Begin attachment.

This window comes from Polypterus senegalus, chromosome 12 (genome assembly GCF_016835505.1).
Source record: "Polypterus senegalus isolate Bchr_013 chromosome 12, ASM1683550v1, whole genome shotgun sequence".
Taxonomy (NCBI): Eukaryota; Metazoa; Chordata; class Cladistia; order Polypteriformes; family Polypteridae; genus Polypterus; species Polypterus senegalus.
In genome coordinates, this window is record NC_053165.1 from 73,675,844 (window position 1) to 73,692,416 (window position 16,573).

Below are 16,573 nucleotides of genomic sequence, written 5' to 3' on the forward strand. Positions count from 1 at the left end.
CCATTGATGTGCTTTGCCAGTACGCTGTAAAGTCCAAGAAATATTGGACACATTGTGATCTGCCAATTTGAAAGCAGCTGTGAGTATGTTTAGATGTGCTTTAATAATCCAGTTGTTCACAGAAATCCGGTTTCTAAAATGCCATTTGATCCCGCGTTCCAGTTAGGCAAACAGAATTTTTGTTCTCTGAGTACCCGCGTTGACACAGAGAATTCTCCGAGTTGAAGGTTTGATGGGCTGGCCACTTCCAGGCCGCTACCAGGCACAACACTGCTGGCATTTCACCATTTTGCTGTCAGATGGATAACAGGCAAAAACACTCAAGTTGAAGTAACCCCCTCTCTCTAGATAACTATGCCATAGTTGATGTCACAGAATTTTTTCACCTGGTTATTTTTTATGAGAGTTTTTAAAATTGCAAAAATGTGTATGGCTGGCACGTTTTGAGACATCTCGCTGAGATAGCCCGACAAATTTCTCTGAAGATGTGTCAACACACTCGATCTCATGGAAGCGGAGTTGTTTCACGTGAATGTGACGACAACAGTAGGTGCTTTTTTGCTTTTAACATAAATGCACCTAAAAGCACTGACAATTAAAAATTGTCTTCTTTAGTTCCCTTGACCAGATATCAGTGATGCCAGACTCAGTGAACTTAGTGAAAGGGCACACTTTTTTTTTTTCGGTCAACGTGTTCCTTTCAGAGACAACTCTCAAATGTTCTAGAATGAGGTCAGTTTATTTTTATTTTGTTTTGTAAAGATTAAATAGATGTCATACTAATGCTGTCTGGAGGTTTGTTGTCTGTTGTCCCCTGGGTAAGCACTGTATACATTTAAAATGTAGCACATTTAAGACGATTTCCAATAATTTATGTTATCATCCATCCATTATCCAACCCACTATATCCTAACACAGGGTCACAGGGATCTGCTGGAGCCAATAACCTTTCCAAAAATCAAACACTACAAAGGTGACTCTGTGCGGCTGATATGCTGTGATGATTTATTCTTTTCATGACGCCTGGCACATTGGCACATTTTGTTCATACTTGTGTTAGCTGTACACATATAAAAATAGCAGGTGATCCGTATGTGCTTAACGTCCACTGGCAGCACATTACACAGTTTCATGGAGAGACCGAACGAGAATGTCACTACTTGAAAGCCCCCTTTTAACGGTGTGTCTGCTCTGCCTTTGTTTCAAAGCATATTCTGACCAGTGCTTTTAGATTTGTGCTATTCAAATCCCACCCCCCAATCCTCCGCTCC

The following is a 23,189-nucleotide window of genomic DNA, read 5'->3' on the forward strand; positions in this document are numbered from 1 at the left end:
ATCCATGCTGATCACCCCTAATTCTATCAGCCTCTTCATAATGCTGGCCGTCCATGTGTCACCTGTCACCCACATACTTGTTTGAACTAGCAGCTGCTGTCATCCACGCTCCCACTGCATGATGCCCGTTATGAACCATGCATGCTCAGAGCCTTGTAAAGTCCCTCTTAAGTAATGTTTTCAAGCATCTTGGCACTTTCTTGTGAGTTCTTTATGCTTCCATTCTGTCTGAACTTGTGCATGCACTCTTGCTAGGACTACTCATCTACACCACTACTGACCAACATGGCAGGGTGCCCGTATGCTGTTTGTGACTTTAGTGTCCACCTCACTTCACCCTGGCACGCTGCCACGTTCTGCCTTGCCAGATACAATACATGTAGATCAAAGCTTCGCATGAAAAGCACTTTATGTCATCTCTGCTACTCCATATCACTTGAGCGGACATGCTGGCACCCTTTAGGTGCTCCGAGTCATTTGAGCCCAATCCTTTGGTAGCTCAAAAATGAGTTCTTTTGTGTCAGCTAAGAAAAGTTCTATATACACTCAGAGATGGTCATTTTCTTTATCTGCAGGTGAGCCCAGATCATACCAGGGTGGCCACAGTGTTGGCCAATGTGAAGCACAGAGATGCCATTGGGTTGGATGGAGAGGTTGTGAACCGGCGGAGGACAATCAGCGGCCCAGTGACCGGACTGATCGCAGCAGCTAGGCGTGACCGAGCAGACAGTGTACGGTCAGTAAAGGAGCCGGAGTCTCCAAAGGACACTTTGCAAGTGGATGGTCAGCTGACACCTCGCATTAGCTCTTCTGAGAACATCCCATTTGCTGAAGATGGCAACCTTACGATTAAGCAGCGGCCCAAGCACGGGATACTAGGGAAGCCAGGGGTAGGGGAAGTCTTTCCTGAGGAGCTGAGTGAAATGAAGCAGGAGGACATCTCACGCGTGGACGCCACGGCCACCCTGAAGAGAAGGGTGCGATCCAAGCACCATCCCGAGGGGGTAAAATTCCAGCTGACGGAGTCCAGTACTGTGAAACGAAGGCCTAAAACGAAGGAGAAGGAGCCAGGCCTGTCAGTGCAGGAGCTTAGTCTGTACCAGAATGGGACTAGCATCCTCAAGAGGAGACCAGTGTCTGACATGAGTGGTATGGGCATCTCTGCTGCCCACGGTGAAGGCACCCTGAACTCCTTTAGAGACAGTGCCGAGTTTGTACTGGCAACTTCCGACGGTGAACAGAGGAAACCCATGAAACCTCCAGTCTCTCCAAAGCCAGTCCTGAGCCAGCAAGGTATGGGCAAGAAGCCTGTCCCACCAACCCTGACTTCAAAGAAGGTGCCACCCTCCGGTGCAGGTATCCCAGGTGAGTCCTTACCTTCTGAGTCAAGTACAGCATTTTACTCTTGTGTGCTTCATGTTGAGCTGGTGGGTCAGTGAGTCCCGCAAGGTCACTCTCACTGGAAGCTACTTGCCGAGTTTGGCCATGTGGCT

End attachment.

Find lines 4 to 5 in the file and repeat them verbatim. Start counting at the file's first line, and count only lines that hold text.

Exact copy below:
In genome coordinates, this window is record NC_053165.1 from 73,675,844 (window position 1) to 73,692,416 (window position 16,573).

Below are 16,573 nucleotides of genomic sequence, written 5' to 3' on the forward strand. Positions count from 1 at the left end.